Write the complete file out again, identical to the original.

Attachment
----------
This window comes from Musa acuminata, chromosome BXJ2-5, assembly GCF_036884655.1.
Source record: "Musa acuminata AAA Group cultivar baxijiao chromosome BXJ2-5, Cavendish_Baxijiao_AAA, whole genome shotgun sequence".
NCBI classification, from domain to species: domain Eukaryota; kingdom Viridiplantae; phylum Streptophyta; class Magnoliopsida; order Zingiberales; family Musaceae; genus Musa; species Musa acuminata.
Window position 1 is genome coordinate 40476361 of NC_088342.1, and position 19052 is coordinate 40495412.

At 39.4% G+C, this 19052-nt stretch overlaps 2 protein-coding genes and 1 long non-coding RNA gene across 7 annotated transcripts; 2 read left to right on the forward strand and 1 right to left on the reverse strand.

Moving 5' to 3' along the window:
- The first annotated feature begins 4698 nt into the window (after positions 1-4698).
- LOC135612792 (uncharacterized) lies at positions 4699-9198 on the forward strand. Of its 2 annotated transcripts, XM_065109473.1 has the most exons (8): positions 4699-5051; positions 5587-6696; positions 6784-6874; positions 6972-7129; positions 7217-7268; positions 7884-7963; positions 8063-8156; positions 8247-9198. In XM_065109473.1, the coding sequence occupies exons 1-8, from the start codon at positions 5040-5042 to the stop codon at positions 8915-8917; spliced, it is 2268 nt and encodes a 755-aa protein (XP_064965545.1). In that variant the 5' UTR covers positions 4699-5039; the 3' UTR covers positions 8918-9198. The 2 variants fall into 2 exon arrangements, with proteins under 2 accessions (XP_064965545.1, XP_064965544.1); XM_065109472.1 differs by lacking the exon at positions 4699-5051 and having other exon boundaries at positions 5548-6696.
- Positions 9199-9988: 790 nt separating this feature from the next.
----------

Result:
This window comes from Musa acuminata, chromosome BXJ2-5, assembly GCF_036884655.1.
Source record: "Musa acuminata AAA Group cultivar baxijiao chromosome BXJ2-5, Cavendish_Baxijiao_AAA, whole genome shotgun sequence".
NCBI classification, from domain to species: domain Eukaryota; kingdom Viridiplantae; phylum Streptophyta; class Magnoliopsida; order Zingiberales; family Musaceae; genus Musa; species Musa acuminata.
Window position 1 is genome coordinate 40476361 of NC_088342.1, and position 19052 is coordinate 40495412.

At 39.4% G+C, this 19052-nt stretch overlaps 2 protein-coding genes and 1 long non-coding RNA gene across 7 annotated transcripts; 2 read left to right on the forward strand and 1 right to left on the reverse strand.

Moving 5' to 3' along the window:
- The first annotated feature begins 4698 nt into the window (after positions 1-4698).
- LOC135612792 (uncharacterized) lies at positions 4699-9198 on the forward strand. Of its 2 annotated transcripts, XM_065109473.1 has the most exons (8): positions 4699-5051; positions 5587-6696; positions 6784-6874; positions 6972-7129; positions 7217-7268; positions 7884-7963; positions 8063-8156; positions 8247-9198. In XM_065109473.1, the coding sequence occupies exons 1-8, from the start codon at positions 5040-5042 to the stop codon at positions 8915-8917; spliced, it is 2268 nt and encodes a 755-aa protein (XP_064965545.1). In that variant the 5' UTR covers positions 4699-5039; the 3' UTR covers positions 8918-9198. The 2 variants fall into 2 exon arrangements, with proteins under 2 accessions (XP_064965545.1, XP_064965544.1); XM_065109472.1 differs by lacking the exon at positions 4699-5051 and having other exon boundaries at positions 5548-6696.
- Positions 9199-9988: 790 nt separating this feature from the next.